- Massachusetts Certified Horticulturist
- Massachusetts Certified Commercial
Applicator # 35436
Gypsy Moth and Winter Moth
Gypsy Moth caterpillar feeding on oak.
Gypsy moth caterpillars appear in early May to mid and feed until the first week of July. They may not be much noticed for the first few weeks but about early June they begin spinning down from trees and migrating to different trees. It is at this time that they can really be a nuisance. As they grow, appetite increases to the point when mid to late June comes around one might wonder what happened to their landscape. Gypsy moth caterpillars eat just about anything green. So don't be surprised when you see them in the shrubs and trees that had not been attacked before.
I use the safest products available. For these caterpillars, I use Conserve, active ingredient Spinosad which is organic. This product is very effective and completely safe for all mammals, birds, reptiles, amphibians etc. It is made from a bacteria and has a unique mode of action that only affects insects. As such, it carries no caution label which almost unheard of. Also, I have a powerful sprayer and can reach the tops of our tallest trees.
Here there are both male and female Gypsy Moths present. The females produce strong pheromones to attract the males. Shortly after they lay eggs in the buff colored masses visible here. Then, shortly thereafter, the females and later the males die.
Here is a closer view of Gypsy Moth mating and egg laying activity.
The Winter Moth female is flightless.
The Female Winter Moth lays her eggs along the trunk and around branch unions of trees and shrubs. This occurs in November and December and occasionally into January. The eggs lay dormant until very late winter when the larvae inside begin to grow.
Why My treatment is better
Timing is everything with Winter Moths. Unlike most companies, I only spray the most organic products at optimal times. Because the eggs do not begin to develop until mid-March, Dormant Oil sprays are not as effective when sprayed before the very end of March. Virtually all companies spray too early.
Since the mode of operation of Oil is suffocation, I wait until just before the larvae hatch and have a higher requirement for oxygen. The difference between spraying during the first week of April mid-March, when most companies begin spraying, is profound. The eggs hatch about the seventh of April, depending on the weather. Once the eggs hatch the larvae are vulnerable, for several days, to the same Dormant Oil that kills the larvae. Trees sprayed at just the right time exhibit almost no insect damage.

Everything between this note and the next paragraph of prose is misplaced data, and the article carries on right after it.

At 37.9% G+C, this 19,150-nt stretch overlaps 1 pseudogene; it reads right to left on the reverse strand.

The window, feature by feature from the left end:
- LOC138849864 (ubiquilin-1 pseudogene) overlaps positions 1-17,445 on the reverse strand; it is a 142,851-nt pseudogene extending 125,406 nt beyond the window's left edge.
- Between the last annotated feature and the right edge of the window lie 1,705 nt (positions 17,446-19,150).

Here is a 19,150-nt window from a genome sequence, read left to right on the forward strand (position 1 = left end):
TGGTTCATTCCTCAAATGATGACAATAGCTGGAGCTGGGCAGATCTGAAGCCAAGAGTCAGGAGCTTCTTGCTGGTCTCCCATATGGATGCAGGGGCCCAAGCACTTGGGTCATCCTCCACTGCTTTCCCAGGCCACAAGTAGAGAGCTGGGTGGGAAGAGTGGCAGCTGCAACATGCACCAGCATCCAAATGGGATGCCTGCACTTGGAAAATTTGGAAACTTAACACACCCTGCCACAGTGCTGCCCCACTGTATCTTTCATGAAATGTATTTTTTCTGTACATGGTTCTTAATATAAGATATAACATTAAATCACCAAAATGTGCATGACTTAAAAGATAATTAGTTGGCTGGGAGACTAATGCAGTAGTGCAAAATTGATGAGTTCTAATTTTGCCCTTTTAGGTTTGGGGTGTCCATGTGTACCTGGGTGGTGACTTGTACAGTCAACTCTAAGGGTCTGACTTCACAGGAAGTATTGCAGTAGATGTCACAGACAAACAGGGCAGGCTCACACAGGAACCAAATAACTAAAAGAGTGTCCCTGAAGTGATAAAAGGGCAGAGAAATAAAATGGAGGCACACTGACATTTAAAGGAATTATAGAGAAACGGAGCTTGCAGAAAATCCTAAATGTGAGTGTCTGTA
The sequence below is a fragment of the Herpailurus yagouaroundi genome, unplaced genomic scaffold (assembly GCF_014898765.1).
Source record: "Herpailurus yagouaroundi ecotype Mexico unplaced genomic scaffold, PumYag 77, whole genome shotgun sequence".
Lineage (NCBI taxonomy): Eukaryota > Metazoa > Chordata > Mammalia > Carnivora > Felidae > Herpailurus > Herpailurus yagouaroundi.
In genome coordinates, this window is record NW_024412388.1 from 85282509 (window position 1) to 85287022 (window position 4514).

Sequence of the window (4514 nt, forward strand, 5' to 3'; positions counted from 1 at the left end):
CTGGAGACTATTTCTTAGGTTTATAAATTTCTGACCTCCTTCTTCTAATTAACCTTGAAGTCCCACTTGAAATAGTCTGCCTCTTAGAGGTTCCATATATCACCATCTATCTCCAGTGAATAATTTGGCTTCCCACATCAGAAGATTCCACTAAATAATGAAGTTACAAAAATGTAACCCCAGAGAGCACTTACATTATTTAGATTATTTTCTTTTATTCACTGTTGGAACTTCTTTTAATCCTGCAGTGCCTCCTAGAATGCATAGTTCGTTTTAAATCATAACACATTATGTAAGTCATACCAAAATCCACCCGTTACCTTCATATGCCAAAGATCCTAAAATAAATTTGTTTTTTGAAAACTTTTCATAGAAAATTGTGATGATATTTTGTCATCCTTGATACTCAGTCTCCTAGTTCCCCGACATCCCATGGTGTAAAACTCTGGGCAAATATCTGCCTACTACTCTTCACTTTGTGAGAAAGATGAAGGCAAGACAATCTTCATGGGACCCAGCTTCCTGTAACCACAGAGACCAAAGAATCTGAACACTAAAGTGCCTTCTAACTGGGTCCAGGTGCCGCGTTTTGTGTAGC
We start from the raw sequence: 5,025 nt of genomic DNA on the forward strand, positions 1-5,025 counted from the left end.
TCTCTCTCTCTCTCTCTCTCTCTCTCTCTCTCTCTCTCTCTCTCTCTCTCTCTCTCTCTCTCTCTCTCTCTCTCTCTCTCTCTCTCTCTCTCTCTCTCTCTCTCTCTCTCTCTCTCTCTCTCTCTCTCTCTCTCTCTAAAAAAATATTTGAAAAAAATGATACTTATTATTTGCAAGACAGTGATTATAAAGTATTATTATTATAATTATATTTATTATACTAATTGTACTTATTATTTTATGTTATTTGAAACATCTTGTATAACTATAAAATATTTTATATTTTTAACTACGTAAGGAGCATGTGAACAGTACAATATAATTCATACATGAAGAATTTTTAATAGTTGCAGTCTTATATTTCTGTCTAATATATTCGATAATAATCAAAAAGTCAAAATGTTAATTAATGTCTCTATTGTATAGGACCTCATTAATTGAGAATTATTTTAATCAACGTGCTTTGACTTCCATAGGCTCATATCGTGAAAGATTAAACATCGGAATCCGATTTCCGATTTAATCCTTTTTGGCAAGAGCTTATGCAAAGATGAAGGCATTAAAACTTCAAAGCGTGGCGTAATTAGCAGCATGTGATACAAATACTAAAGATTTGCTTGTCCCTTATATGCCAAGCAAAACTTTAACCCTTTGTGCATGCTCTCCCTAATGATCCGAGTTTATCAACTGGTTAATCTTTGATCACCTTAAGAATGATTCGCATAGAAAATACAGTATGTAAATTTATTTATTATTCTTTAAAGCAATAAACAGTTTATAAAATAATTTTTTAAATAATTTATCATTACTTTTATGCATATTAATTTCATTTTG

What is Dormant Oil
Dormant Oil is a type of paraffin wax and is not toxic. Even so, I use a superior type of oil called Summer Oil. Summer Oil is an even more refined form of Dormant Oil. The specific type of oil I use is called Purespray Green and is certified organic. Oils do not leave a harmful residue and are very effective in controlling many insect pests.
Shortly after they hatch some Winter Moths extrude a thread into the wind and drift along to nearby trees. This is why trees need two sprayings. The second time is when the buds start to open. Larvae squeeze their way into the expanding bud where they are protected from predators. This makes them difficult to control since spray cannot reach them until the leaves begin to open.
Second Treatment: BT or Conserve
Once the leaves have begun to open then the second treatment must be made quickly, before the larvae have grown. At the larvae are too big for oils to be effective so the least toxic product is called Conserve SC which active ingredient is Spinosad. Spinosad is produced from a bacteria that was found here in Massachusetts. It is absolutely unique in of action in that it targets a part of the nervous system that is unique to some insects. Spinosad is organic in that it is naturally developed by fermentation of bacterial waste.
a Bacteria, Bacillus Kurstaki (BT) is effective once the leaves have if there is no rain predicted. The problem with BT is that it is must be ingested by the caterpillar to be effective. When they first hatch they enter the newly emerging bud and cannot be reached until the bud opens.
Winter Moth Predator
Cyzenis is a Tachinid fly that parasitizes winter moth is a Tachinid fly that parasitizes only the winter moth. This small fly was released in Falmouth is 2007. It has yet to be effective although it is said to have established itself here.